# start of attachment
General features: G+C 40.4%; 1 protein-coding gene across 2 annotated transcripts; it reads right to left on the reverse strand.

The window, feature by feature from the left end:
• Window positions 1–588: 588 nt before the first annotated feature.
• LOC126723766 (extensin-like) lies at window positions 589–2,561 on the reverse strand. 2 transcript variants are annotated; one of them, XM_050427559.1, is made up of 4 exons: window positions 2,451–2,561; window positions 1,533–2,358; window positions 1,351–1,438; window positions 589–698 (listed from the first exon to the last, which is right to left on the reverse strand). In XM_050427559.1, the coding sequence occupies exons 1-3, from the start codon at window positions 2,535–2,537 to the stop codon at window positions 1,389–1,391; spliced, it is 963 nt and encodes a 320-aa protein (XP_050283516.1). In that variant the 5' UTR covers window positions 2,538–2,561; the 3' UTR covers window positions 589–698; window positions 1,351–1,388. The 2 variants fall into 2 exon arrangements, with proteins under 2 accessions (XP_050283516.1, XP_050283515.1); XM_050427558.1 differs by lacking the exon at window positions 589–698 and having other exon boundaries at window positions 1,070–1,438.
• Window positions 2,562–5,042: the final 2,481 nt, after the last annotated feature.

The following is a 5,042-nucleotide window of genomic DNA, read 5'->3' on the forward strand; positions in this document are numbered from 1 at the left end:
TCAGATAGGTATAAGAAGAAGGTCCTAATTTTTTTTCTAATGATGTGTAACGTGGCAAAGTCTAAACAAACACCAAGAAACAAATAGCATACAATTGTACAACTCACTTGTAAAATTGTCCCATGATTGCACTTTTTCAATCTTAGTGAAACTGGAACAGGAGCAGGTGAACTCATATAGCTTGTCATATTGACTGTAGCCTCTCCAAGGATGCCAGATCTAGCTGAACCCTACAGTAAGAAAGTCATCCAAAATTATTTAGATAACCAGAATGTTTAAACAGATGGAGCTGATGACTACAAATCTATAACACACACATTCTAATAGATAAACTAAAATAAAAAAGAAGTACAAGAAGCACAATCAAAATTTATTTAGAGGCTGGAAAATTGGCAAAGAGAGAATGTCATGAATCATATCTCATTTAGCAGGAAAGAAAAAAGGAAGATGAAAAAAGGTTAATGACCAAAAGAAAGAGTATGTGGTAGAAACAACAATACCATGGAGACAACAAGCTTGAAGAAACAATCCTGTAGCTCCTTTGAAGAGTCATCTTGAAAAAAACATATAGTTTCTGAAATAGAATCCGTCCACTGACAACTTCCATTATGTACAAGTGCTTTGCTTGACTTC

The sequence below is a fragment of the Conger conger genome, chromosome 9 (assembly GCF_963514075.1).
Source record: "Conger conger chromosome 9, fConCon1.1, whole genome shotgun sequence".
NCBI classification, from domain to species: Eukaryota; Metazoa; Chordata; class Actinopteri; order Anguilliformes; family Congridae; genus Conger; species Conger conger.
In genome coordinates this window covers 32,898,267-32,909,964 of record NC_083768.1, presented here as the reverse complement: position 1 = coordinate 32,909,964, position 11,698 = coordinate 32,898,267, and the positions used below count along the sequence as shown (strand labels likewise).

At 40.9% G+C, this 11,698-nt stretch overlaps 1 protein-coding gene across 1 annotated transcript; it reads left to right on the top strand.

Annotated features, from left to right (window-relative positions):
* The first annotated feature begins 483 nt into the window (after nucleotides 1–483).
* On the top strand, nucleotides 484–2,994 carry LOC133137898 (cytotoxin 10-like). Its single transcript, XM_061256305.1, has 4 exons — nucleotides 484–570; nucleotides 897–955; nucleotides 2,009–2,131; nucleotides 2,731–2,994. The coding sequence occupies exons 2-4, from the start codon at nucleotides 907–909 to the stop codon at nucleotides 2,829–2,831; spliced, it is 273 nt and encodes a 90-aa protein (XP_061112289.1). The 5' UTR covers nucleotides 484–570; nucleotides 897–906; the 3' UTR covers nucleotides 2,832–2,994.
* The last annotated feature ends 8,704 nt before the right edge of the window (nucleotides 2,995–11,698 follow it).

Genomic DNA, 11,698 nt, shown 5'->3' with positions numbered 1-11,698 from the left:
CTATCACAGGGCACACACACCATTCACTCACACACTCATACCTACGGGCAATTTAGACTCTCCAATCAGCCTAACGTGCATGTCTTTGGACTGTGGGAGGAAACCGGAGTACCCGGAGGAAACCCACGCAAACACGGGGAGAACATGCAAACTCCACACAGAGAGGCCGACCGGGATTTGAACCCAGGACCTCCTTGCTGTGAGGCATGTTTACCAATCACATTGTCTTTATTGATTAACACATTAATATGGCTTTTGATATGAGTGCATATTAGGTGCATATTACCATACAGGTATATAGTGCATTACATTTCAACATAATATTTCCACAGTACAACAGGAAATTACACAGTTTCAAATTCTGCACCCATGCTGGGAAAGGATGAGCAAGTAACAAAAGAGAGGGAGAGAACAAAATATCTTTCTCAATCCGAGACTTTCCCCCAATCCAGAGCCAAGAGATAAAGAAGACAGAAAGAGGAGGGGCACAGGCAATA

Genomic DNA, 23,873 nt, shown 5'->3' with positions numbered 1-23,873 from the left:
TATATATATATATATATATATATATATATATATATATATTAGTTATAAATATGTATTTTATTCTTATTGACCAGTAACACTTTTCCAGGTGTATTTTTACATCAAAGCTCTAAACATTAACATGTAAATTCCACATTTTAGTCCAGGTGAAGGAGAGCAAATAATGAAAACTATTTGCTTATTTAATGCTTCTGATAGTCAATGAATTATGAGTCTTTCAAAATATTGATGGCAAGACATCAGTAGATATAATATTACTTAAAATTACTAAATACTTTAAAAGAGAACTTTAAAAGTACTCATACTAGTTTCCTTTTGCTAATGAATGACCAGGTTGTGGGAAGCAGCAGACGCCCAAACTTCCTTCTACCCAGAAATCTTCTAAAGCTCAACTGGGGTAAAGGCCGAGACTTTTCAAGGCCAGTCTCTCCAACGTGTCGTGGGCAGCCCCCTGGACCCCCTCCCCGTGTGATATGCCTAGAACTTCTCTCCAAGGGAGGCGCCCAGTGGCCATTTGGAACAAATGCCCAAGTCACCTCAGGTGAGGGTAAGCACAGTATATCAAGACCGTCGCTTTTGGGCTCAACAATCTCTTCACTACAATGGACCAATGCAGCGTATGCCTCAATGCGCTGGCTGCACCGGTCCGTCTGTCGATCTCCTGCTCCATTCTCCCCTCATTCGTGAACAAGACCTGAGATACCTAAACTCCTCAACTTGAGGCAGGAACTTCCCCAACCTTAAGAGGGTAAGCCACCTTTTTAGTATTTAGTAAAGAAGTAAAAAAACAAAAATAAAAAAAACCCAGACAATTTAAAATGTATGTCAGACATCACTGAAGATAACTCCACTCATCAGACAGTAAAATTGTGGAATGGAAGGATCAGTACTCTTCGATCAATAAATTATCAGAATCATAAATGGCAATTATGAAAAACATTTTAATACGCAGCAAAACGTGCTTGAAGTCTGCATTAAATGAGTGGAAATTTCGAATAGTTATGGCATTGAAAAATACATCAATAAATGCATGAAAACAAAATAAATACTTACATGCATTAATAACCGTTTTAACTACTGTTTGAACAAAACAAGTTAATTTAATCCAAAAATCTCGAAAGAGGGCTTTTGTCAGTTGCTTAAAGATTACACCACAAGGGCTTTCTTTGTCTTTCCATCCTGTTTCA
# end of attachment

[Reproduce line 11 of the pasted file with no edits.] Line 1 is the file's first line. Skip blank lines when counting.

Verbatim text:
In genome coordinates this window covers 32,898,267-32,909,964 of record NC_083768.1, presented here as the reverse complement: position 1 = coordinate 32,909,964, position 11,698 = coordinate 32,898,267, and the positions used below count along the sequence as shown (strand labels likewise).